Steep penalties for traffic rule violations from today
- From today, fine up to Rs 5,000 for jumping traffic light, using mobile phone while driving, overtaking wrongly and driving against flow of traffic
- Penalties for drunk driving, not wearing a helmet or using the seatbelt also increased
- Provision made to impose 200% fine on traffic police and transport department personnel caught contravening traffic rules
Almost all enhanced penal provisions for traffic offences in the Motor Vehicles (Amendment) Act become applicable from September 1. "The penalties have been increased substantially for offences that pose greater risk to other road users," a transport ministry official said. "Each case of jumping the traffic light, driving against the flow of traffic or using a phone while driving can result in an accident."
Penalties for drunk driving, not wearing a helmet or using the seatbelt have also been increased. This is also for the first time that a provision has been made to impose a stiff 200% fine on traffic police and transport department personnel caught contravening traffic rules.
Cameras, IT-based monitoring to help cops
Repeat offences will attract higher fines. It is for this reason that the traffic police in Delhi, Mumbai, Chennai, Hyderabad, Bengaluru, Pune, Nagpur, Chandigarh and Ahmedabad, among others, have been given handheld devices that can establish past offences by a car driver. "We expect all state police to make use of the handheld machines as standard operating procedure. Catching violations of traffic rules will improve through the use of camera and IT-based monitoring and enforcement of laws," said another ministry official.
Union transport minister Nitin Gadkari had recently told TOI that the main intention behind the enacting higher penalties was to create a sense of fear among violators. "We expect every driver to be responsible on road and comply with traffic rules," the minister had said.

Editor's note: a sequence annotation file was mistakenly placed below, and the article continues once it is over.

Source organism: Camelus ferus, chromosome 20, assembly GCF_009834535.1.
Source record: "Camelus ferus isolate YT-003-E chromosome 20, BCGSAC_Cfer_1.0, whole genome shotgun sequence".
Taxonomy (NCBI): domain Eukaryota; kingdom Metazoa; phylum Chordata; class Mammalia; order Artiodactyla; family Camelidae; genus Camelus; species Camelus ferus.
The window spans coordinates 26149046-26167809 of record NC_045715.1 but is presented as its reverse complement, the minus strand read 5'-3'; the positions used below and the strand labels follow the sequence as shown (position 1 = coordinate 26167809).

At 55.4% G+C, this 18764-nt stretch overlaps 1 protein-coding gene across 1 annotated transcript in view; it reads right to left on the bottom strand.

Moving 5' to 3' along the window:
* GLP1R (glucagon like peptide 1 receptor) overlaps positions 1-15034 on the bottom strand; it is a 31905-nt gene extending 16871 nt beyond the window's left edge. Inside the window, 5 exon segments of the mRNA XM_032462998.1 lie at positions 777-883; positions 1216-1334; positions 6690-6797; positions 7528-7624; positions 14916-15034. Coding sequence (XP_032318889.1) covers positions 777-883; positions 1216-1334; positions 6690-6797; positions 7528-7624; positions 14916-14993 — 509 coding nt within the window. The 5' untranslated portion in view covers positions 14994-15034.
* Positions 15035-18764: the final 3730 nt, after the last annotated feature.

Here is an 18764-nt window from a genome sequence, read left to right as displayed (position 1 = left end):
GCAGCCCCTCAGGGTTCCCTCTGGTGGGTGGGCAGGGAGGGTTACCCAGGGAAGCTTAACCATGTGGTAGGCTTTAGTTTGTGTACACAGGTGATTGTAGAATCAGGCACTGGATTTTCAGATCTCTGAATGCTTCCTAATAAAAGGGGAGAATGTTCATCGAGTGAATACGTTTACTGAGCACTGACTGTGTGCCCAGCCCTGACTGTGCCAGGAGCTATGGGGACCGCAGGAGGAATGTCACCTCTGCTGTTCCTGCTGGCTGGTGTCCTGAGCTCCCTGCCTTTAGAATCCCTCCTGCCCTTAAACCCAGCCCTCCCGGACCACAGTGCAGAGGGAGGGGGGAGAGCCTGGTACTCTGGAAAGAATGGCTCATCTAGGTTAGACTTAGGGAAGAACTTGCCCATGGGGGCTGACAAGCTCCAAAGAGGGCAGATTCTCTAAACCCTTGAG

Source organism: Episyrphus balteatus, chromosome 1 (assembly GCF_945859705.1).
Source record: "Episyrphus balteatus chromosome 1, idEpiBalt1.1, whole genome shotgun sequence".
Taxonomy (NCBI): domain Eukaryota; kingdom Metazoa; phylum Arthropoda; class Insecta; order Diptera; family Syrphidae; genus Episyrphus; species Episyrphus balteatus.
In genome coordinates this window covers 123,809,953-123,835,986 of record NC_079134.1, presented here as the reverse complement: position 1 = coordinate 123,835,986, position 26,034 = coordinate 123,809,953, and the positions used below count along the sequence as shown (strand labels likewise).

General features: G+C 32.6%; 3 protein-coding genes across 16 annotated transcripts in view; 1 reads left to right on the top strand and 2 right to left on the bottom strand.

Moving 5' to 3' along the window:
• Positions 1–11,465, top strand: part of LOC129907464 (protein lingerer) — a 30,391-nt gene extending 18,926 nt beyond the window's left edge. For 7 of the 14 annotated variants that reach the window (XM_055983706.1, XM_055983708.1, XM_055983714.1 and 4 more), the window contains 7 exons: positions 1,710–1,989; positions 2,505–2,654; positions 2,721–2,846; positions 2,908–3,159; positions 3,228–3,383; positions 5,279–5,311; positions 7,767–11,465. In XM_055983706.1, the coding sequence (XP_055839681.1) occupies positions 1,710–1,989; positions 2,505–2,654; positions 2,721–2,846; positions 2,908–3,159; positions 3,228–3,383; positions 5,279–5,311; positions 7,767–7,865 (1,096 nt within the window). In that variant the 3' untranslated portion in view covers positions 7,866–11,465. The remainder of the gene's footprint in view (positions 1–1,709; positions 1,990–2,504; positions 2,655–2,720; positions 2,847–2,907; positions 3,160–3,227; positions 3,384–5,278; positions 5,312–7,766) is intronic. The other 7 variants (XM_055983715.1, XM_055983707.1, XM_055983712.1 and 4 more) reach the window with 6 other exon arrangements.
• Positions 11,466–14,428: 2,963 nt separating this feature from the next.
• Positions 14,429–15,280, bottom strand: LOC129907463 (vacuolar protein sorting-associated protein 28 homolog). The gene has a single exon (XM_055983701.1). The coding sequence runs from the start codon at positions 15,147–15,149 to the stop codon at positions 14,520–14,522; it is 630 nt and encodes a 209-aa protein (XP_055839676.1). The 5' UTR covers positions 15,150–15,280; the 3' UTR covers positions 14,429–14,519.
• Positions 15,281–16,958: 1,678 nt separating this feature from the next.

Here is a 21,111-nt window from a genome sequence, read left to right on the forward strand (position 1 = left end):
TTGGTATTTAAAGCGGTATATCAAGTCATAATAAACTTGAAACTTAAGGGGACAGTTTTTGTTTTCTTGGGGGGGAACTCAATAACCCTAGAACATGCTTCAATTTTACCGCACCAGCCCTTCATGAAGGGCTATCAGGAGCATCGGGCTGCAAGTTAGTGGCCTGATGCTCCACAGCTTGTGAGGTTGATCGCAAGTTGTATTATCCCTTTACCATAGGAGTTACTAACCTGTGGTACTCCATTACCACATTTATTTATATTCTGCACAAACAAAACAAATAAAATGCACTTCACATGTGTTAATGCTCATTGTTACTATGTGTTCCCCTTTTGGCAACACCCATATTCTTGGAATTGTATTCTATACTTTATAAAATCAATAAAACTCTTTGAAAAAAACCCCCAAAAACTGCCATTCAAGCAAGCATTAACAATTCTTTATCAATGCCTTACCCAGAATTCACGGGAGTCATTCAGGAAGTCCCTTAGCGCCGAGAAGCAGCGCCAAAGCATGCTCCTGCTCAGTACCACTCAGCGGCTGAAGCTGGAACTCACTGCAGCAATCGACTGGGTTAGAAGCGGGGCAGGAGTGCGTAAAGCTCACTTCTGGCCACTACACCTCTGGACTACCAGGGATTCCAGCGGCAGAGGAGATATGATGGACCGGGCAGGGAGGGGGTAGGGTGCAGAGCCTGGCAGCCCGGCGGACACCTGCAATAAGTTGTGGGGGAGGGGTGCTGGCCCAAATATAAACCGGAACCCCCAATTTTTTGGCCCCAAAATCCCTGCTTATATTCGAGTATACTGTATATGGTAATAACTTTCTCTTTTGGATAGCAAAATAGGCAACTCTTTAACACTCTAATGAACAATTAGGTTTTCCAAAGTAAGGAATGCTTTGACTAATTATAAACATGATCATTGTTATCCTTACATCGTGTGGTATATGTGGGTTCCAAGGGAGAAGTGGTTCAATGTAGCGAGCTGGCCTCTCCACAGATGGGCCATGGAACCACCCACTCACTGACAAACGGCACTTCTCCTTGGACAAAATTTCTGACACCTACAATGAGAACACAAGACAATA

However, the increase in the fines alone may not bring order on the roads. K K Kapila, former head of the International Road Federation, argued, "It's high time police and government departments changed the narrative of their road campaign. We should talk about how following traffic rules save lives, and not just about money. The cost of accidents is enormous and its burden on the health system and families is huge."
Road safety activist Harman Sidhu, who had campaigned against liquor shops along national highways, said that addressing just one issue wouldn't yield the desired results. "Why are they not enforcing existing laws to manage highways, roads passing through rural areas and not investigating traffic crashes to find the exact cause of accidents?" asked Sidhu.
The fines are burdensome for violators, but the amended provisions also have some people-friendly clauses. For example, people can now get their driving licences renewed anytime within a year before the expiry of the current licence. Earlier, one was allowed to apply only a month prior to the expiry. For commercial drivers, the new or renewed licence will be valid for five years against the earlier provision of three years. In addition, you can now apply for a driving licence or vehicle registration from any regional transport office in the state of residence.